By Peter Wilson*
Analysis: Two polls show support for Labour sliding, the government is accused of breaking another promise and the Greens's refusal to back a bill forces Labour to rely on National to get it through.
The week began with two polls, and both were bad news for Labour. The Newshub Reid Research poll showed Labour falling 9.3 points to 41.6 percent, while National gained 6.5 points to reach 43.9 percent.
Newshub described it as a seismic shift in the political landscape, but it was being judged against the previous Reid Research poll which had Labour soaring to an unlikely 50.8 percent, enough to govern alone. That poll looked like a rogue at the time, and the latest one appears to be more in line with reality.
The 1News Colmar Brunton poll published the following day also showed a significant shift. National had gained two points to 47 percent and Labour had fallen three points to 40 percent. On those ratings, National would be able to form a government with ACT, holding a majority of just one seat.
However, while these polls lend themselves to dramatic headlines there is a vital factor missing. In both of them, NZ First was just below the 5 percent threshold, and because it doesn't hold an electorate seat it would be out of Parliament. It therefore doesn't appear in the scenarios of government formation.
Winston Peters and his party are very unlikely to disappear at the next election. NZ First has historically polled poorly between elections and with one exception has clawed itself back. Mr Peters will almost certainly do it again and stay with Labour.
Prime Minister Jacinda Ardern has shrugged off the poll results, pointing out that Labour's percentages are still higher than election night. That's correct, but it should be worried and almost certainly is. National is gaining traction with its attacks against a government it says is failing to deliver while the prime minister spends her time spreading peace and tranquillity on the international stage.
National's Judith Collins points to another reason. She told Magic Radio the fall in Labour's support was being driven by the provinces, where rural folk are fed up with hearing about what must be done to counter climate change - and most of it has to be done at their expense. That has a ring of truth about it, and Labour will have to be careful in the way it delivers emission reduction policies. On one side it has Mr Peters, presenting his party as the champion of the farmers, and on the other it has the Greens who are tightly focused on cleaning up greenhouse gases.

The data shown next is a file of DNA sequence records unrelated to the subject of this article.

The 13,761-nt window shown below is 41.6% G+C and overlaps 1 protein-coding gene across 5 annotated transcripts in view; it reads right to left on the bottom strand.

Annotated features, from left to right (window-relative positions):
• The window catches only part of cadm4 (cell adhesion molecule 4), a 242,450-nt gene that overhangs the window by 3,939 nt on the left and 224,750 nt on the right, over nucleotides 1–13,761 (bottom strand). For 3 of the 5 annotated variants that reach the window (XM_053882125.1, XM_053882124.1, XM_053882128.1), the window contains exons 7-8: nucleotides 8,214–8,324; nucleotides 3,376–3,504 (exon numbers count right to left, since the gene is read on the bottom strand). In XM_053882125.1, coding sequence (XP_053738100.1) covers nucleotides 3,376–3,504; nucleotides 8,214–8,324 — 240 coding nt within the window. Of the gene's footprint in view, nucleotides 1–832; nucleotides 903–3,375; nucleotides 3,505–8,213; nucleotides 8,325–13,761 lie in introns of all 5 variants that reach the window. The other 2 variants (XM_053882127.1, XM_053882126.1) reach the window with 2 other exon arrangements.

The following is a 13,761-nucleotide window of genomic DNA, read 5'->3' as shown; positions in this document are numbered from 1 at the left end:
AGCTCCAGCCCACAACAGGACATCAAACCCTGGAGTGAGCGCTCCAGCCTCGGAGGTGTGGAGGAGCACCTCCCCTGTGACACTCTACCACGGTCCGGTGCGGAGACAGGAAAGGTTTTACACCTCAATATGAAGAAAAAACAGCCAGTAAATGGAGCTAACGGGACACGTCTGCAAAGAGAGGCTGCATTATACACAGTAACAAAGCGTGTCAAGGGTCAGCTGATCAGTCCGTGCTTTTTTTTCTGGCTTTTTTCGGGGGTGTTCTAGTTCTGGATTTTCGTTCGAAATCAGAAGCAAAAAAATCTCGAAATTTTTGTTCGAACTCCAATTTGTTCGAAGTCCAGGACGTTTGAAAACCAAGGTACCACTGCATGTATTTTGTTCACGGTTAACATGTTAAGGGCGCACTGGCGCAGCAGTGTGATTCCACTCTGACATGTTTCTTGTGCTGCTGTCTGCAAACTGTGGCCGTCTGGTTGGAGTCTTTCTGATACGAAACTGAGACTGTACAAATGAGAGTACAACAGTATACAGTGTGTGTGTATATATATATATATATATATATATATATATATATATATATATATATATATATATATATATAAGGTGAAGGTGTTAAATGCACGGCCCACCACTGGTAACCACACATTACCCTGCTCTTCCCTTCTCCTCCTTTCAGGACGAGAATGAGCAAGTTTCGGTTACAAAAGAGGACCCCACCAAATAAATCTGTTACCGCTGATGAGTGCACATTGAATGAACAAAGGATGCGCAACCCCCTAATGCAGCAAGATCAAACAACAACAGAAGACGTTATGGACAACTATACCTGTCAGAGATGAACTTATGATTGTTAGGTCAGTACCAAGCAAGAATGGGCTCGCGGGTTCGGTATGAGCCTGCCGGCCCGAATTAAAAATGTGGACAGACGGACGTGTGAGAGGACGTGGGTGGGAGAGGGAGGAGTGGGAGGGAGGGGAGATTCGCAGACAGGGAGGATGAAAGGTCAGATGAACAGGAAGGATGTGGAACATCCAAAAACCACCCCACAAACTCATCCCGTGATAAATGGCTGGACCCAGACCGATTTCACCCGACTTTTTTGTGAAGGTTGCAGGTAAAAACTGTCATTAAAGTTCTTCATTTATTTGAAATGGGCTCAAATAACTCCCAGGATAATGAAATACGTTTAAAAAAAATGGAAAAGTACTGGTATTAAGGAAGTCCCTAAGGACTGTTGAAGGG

There is likely to be trouble on those fronts between now and the election, and Mr Peters won't be shy about doing what is best for his party.
The broken promise claim that emerged this week involved police numbers and the pledge to deliver 1800 more frontline officers during this term of Parliament. It isn't going to achieve that. A series of confusing and contradictory statements gave the impression of disarray. Police Minister Stuart Nash told the Police Annual Conference it was an aspirational goal.
"If we don't make it, my promise to you is that we will still deliver 1800, it may take a little longer than three years," he said.
But Ms Ardern then told National leader Simon Bridges in Parliament that the government would achieve the 1800 target this term.
Mr Peters entered the scene, saying his party had put the goal in the coalition agreement and it meant recruiting 1800 more police, not achieving a net gain of 1800. That was because the government couldn't do anything about the attrition rate in the force.
Mr Nash then decided there were actually two goals - the one in the coalition agreement to recruit 1800 more police, and the goal of a net gain of 1800 officers.
The promise before the election had been 1800 more police. Voters aren't likely to have wondered what that meant because it seemed clear. Now it's not so clear, and they will work out for themselves what is going on.
National's police spokesman Brett Hudson put it this way: "There's no way the government was going to reach the target so it has changed the rules."
On Wednesday the government ran into another problem. Justice Minister Andrew Little introduced a bill to strengthen anti-terrorist laws and give the police new powers to deal with returning foreign fighters such as the infamous "Kiwi Jihadi" Mark Taylor - who may or may not come back as a result of the chaos in Northern Syria.
The bill is due for its first reading next week and the Greens won't vote for it. They consider some of the proposed measures go beyond what is needed and say the police already have all the powers they need.
Because of that, Mr Little can't get his bill through without National's support. He initially said he wasn't into bargaining over this sort of legislation "just because National want to appear more hairy-chested than us" but he doesn't have a choice.
National won't give its votes easily. It wants changes to strengthen the bill and increase the powers the Greens are also worried about. Mr Little and Mr Bridges are due to meet on Monday to discuss the opposition's demands.
National wants to appear to be responsible when dealing with legislation of this nature, and an accommodation will probably be reached. And Mr Little probably knows that the next thing he will hear will be National boasting about how it forced the government to get tough with terrorists.
*Peter Wilson is a life member of Parliament's press gallery, NZPA political editor for 22 years and seven as parliamentary bureau chief for NZ Newswire.